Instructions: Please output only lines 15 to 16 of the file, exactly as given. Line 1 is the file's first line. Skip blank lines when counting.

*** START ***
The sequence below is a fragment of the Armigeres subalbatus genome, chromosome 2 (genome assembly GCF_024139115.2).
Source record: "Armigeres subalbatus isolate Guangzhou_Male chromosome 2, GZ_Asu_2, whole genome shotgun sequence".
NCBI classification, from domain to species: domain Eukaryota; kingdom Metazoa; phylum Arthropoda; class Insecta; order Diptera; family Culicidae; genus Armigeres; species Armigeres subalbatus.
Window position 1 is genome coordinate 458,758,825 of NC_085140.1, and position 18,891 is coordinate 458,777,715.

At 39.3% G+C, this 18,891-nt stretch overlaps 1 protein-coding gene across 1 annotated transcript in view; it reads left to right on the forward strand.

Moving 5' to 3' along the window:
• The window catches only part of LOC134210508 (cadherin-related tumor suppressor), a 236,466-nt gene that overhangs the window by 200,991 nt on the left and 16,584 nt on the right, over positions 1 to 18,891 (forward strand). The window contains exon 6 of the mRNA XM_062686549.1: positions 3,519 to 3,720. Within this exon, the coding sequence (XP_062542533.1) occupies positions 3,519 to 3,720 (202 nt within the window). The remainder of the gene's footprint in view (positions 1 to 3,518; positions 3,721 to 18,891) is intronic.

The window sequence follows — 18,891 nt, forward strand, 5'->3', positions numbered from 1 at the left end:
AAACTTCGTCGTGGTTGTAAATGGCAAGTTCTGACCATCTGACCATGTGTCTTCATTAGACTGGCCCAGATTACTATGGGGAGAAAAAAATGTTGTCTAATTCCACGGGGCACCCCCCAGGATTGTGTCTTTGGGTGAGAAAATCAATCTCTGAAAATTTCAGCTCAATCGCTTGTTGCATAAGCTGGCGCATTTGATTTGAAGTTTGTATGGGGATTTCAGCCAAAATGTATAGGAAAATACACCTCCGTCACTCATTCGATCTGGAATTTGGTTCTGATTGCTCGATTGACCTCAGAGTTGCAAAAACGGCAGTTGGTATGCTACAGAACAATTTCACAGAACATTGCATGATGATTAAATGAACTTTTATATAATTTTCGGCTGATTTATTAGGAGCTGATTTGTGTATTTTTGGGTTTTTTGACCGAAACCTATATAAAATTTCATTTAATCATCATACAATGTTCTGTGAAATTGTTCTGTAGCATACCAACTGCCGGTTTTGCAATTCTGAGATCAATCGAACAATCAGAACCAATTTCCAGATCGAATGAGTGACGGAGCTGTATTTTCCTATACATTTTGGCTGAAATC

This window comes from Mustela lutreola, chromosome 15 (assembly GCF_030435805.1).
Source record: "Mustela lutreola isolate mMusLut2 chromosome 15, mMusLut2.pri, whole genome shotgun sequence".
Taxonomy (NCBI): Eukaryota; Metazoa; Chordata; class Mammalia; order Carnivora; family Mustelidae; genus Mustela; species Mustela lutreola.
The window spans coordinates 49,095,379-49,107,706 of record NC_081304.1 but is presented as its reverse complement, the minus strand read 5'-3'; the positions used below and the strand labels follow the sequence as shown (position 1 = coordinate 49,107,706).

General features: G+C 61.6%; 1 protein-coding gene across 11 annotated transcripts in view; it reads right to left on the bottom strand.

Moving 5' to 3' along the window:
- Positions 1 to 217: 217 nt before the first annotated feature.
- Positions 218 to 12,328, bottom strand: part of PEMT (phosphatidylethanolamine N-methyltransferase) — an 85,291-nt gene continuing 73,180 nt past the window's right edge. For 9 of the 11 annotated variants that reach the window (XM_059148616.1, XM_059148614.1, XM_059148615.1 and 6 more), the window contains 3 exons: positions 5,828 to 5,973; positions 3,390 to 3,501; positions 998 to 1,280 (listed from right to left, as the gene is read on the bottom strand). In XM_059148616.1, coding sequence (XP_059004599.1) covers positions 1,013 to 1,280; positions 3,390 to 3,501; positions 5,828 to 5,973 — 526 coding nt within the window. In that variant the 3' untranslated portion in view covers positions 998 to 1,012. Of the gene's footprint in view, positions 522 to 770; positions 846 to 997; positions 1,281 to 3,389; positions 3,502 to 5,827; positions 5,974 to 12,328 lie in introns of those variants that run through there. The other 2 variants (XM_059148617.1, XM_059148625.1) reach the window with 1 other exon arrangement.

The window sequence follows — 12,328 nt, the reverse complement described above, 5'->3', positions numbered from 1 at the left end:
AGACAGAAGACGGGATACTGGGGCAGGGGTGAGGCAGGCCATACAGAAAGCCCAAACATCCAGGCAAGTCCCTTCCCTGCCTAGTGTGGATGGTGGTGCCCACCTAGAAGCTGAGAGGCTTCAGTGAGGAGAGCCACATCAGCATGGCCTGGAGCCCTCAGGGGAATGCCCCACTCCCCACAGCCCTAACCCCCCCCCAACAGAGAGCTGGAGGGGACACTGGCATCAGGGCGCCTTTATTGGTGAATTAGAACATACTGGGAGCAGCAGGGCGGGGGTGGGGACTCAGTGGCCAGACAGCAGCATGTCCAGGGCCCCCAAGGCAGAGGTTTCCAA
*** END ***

Moving 5' to 3' along the window:
- Positions 1 to 217: 217 nt before the first annotated feature.